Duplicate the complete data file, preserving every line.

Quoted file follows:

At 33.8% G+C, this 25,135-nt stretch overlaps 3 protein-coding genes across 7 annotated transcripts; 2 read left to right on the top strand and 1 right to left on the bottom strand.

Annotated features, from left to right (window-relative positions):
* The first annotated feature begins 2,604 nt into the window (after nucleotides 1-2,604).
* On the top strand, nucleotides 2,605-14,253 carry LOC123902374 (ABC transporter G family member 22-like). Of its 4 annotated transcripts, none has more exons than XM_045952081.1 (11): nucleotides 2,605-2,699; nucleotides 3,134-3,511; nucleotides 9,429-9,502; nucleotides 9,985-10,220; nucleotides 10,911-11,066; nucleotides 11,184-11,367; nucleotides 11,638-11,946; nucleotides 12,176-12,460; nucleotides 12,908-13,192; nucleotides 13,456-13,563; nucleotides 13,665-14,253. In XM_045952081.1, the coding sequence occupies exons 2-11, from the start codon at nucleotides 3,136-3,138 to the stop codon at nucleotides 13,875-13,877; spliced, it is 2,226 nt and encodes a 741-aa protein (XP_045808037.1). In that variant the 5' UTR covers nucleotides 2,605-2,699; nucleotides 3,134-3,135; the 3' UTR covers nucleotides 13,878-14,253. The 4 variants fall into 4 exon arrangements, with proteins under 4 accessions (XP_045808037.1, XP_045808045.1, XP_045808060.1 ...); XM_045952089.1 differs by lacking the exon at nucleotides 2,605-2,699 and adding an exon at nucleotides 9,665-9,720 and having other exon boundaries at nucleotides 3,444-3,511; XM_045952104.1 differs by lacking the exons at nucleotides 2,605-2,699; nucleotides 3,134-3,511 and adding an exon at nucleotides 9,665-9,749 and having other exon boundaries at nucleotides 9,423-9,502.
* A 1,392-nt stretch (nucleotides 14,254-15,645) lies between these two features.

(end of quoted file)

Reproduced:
At 33.8% G+C, this 25,135-nt stretch overlaps 3 protein-coding genes across 7 annotated transcripts; 2 read left to right on the top strand and 1 right to left on the bottom strand.

Annotated features, from left to right (window-relative positions):
* The first annotated feature begins 2,604 nt into the window (after nucleotides 1-2,604).
* On the top strand, nucleotides 2,605-14,253 carry LOC123902374 (ABC transporter G family member 22-like). Of its 4 annotated transcripts, none has more exons than XM_045952081.1 (11): nucleotides 2,605-2,699; nucleotides 3,134-3,511; nucleotides 9,429-9,502; nucleotides 9,985-10,220; nucleotides 10,911-11,066; nucleotides 11,184-11,367; nucleotides 11,638-11,946; nucleotides 12,176-12,460; nucleotides 12,908-13,192; nucleotides 13,456-13,563; nucleotides 13,665-14,253. In XM_045952081.1, the coding sequence occupies exons 2-11, from the start codon at nucleotides 3,136-3,138 to the stop codon at nucleotides 13,875-13,877; spliced, it is 2,226 nt and encodes a 741-aa protein (XP_045808037.1). In that variant the 5' UTR covers nucleotides 2,605-2,699; nucleotides 3,134-3,135; the 3' UTR covers nucleotides 13,878-14,253. The 4 variants fall into 4 exon arrangements, with proteins under 4 accessions (XP_045808037.1, XP_045808045.1, XP_045808060.1 ...); XM_045952089.1 differs by lacking the exon at nucleotides 2,605-2,699 and adding an exon at nucleotides 9,665-9,720 and having other exon boundaries at nucleotides 3,444-3,511; XM_045952104.1 differs by lacking the exons at nucleotides 2,605-2,699; nucleotides 3,134-3,511 and adding an exon at nucleotides 9,665-9,749 and having other exon boundaries at nucleotides 9,423-9,502.
* A 1,392-nt stretch (nucleotides 14,254-15,645) lies between these two features.